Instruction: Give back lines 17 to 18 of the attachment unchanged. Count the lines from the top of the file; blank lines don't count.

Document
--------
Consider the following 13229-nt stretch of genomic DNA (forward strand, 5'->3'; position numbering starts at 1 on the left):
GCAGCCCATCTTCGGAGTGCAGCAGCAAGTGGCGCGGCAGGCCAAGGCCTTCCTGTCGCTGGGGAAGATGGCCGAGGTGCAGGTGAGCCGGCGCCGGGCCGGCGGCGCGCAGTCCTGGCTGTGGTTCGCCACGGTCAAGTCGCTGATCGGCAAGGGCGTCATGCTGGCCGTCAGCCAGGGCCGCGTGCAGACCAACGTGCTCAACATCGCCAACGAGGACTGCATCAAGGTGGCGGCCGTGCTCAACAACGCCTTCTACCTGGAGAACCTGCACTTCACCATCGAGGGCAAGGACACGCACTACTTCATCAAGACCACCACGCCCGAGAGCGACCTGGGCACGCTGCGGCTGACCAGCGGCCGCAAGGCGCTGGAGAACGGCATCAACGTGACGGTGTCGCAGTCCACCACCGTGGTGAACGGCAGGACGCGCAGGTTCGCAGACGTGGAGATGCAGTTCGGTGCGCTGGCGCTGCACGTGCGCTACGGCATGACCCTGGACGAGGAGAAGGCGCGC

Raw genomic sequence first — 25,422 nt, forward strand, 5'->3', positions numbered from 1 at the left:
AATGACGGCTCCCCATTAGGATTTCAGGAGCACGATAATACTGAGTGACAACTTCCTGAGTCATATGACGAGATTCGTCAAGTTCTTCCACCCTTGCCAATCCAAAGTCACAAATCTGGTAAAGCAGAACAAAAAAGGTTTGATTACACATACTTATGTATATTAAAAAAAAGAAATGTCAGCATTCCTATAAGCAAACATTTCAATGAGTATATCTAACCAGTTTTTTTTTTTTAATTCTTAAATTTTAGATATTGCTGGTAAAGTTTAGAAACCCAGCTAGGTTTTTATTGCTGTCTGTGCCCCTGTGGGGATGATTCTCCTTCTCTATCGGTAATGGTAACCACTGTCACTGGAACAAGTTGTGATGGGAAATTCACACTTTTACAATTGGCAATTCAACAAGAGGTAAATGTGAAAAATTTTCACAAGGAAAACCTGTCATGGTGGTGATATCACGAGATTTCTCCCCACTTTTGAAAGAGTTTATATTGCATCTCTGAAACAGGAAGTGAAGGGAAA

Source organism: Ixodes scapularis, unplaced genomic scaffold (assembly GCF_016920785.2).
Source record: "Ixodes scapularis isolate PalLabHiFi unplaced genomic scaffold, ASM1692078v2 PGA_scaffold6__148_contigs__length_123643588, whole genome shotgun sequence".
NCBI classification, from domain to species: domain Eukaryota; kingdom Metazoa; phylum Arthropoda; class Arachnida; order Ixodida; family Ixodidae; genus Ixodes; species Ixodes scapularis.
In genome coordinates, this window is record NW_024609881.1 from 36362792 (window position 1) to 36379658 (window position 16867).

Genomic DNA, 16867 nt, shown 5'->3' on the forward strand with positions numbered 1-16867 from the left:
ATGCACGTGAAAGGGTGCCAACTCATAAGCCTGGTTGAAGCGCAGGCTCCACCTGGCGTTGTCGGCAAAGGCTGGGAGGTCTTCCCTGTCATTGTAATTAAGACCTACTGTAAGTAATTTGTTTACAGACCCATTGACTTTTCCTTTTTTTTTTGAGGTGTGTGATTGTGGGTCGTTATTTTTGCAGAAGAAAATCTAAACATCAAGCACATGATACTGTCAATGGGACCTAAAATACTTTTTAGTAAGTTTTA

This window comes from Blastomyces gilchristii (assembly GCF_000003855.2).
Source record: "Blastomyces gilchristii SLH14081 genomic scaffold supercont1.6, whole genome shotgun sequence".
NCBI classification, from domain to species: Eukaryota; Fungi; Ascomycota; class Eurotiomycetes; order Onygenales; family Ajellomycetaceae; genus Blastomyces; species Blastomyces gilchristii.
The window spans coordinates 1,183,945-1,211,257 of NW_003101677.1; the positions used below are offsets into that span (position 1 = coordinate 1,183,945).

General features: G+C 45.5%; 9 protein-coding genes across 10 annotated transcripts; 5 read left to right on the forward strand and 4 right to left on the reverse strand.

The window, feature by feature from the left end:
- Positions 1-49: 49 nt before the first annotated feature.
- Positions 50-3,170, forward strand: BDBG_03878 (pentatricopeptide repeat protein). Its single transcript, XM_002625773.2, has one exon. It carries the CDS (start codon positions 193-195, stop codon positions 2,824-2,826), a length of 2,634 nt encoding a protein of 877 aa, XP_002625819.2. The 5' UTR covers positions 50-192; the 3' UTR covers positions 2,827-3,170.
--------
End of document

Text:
- Positions 1-49: 49 nt before the first annotated feature.
- Positions 50-3,170, forward strand: BDBG_03878 (pentatricopeptide repeat protein). Its single transcript, XM_002625773.2, has one exon. It carries the CDS (start codon positions 193-195, stop codon positions 2,824-2,826), a length of 2,634 nt encoding a protein of 877 aa, XP_002625819.2. The 5' UTR covers positions 50-192; the 3' UTR covers positions 2,827-3,170.